The NatWest crash - how to get your money back
In June, an IT problem caused chaos for millions of customers of Royal Bank of Scotland (RBS) and its two subsidiaries NatWest and Ulster Bank as many found themselves locked out of their bank accounts.
This meant they couldn’t access their money and their direct debits and standing orders weren’t paid.
The knock-on effect of this was huge as people who didn’t hold accounts with those banks were also affected as payments coming from any of the three banks weren’t made.
RBS has promised anyone affected by the meltdown shouldn’t be left out of pocket, however, many people are still worried.
Here's all your most pressing questions answered.
Who should I contact?
If you are a NatWest, RBS or Ulster Bank customer your priority should be to find out how much damage has been caused. Go through your bank statement to see what money didn’t go where, and what penalties you incurred as a result.
Once you’ve got a clear idea of how you were affected, contact the RBS group on 0161 931 9959, 08457 77 77 66, or 0800 656 9639. RBS has promised to reimburse people for calling the helpline.
If you aren’t a customer of one of the three banks but didn’t receive money you were expecting because it was coming from an affected account you can also claim.
If you think you have been left out of pocket, you should speak to your own bank, which will take up the issue with RBS.
I defaulted on a payment because of the glitch. Will it tarnish my credit record?
It may do, but as it is not your fault you should be able to get it removed, as it was a mistake. RBS has promised that it will work directly with the credit agencies to ensure no one will be affected by its systems failure.
However, it is important to take action quickly as the credit rating agencies – Experian, Equifax and Callcredit – will have been inundated with enquiries and are likely to face a backlog too.
I've received an email from RBS asking for my account details. Is it genuine?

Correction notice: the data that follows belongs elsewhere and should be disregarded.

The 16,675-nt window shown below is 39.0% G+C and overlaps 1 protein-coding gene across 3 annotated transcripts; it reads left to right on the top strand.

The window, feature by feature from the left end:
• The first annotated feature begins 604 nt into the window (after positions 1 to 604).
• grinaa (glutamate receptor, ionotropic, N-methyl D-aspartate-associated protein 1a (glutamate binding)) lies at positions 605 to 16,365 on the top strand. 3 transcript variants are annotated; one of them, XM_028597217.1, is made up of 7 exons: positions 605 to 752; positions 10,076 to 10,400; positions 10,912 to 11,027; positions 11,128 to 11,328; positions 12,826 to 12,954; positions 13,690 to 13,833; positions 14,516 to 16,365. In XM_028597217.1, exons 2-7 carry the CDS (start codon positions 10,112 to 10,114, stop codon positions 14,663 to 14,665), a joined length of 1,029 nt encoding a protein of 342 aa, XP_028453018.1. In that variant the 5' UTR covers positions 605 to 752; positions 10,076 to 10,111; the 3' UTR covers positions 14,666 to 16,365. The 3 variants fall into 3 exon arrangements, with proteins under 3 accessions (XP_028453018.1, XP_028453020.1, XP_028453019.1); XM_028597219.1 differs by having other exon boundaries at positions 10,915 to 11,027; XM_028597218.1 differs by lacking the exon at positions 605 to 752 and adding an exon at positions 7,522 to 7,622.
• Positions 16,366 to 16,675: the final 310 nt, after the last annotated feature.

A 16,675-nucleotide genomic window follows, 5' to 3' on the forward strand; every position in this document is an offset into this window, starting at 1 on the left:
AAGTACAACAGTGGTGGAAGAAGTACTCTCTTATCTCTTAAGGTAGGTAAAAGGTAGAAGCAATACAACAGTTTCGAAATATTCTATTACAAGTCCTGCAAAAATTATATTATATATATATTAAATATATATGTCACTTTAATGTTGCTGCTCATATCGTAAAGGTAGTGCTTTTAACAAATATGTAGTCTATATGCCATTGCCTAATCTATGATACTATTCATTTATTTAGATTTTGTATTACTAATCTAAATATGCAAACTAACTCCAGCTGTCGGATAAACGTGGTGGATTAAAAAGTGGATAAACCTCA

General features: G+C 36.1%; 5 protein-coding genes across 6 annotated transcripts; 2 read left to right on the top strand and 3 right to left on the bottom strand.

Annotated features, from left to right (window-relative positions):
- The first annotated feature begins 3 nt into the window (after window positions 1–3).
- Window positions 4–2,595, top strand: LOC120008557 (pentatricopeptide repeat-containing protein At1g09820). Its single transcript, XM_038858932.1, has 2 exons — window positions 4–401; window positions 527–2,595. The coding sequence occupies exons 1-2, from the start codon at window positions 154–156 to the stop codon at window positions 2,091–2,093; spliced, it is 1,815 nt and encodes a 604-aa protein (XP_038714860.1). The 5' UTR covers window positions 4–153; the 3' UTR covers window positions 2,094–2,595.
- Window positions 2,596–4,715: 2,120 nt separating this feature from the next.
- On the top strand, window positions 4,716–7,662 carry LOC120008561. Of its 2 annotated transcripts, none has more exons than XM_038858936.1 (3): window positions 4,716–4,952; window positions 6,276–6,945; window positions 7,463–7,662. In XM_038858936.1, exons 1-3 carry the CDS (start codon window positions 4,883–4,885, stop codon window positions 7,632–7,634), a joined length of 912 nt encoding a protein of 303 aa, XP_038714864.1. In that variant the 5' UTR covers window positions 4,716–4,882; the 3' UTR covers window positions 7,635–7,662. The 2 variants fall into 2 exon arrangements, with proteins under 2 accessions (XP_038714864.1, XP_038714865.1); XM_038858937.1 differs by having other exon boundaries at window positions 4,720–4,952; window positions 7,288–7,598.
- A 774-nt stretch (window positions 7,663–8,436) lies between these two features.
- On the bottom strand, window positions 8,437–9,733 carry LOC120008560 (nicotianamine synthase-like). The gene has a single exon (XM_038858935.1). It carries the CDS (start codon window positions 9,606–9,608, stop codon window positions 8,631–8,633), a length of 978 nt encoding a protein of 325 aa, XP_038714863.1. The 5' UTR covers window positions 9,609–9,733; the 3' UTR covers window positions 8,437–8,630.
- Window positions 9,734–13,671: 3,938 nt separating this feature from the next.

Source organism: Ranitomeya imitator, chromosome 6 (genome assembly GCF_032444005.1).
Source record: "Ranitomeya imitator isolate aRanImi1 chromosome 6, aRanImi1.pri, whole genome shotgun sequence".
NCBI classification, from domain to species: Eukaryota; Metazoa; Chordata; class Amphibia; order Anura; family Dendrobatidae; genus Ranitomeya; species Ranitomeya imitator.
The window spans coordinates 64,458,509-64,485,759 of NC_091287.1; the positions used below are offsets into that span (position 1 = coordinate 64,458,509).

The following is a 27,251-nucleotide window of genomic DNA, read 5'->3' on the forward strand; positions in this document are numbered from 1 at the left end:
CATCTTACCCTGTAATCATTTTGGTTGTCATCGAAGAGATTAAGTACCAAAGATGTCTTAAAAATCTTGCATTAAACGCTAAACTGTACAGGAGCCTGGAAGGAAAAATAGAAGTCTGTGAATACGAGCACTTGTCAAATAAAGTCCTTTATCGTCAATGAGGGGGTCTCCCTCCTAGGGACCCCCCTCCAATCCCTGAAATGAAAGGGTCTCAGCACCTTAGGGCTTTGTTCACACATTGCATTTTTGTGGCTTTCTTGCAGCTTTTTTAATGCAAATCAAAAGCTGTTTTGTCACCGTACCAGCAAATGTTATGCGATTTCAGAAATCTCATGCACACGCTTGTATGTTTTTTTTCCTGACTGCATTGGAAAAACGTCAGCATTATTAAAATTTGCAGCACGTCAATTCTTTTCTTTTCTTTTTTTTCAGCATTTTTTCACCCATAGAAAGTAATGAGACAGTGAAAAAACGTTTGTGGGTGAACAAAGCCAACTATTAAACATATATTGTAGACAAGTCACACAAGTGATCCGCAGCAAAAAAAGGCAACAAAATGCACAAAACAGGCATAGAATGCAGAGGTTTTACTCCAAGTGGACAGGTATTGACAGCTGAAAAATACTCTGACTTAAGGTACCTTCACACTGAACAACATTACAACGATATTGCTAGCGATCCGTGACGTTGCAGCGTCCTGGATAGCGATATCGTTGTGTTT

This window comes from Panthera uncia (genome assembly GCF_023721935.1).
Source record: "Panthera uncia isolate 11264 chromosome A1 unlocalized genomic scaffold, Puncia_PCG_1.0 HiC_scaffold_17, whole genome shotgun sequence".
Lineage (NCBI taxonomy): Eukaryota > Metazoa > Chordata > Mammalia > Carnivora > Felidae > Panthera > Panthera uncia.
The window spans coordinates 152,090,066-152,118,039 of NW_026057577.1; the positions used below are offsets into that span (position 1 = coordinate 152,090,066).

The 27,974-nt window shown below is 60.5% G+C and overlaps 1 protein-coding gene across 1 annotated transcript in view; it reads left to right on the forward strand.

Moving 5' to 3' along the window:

No. Banks never send emails asking you for your personal banking details. Unfortunately, if RBS customers haven’t suffered enough, there are now a couple of scam emails circulating, as fraudsters try to cash in on the disaster. Watch out!
Customers of bad banks make a sharp exit
While the bosses of RBS and Barclays hang their heads in shame, their rivals are rubbing their hands with glee. After decades of inertia, the RBS software meltdown and Barclays' Libor scandal have finally driven customers to switch bank accounts.
First Direct, Metro Bank, Yorkshire Bank and Nationwide all reported a large rise in interest for their current accounts, with the latter stating a 26% increase in the number of people looking to open a current account in the week immediately following the bank scandals. Meanwhile, little-known ethical outfit Triodos Bank said it has opened three times as many bank accounts as usual.
The London Inter-Bank Offer Rate is the rate at which banks lend to each other over the short term from overnight to five years. The LIBOR market enables banks to cover temporary shortages of capital by borrowing from banks with surpluses and vice versa and reduces the need for each bank to hold large quantities of liquid assets (cash), enabling it to release funds for more profitable lending. LIBOR rates are used to determine interest rates on many types of loan and credit products such as credit cards, adjustable rate mortgages and business loans.
An account opened with a clearing bank (few building societies offer current accounts) that provides the ability to draw cash (usually via a debit card) or cheques from the account. Some pay fairly minimal rates of interest if the account is in credit. Most current accounts insist your monthly income (salary or pension) is paid directly in each month and they offer a number of optional services – such as overdrafts and charge cards – which are negotiable but will incur fees.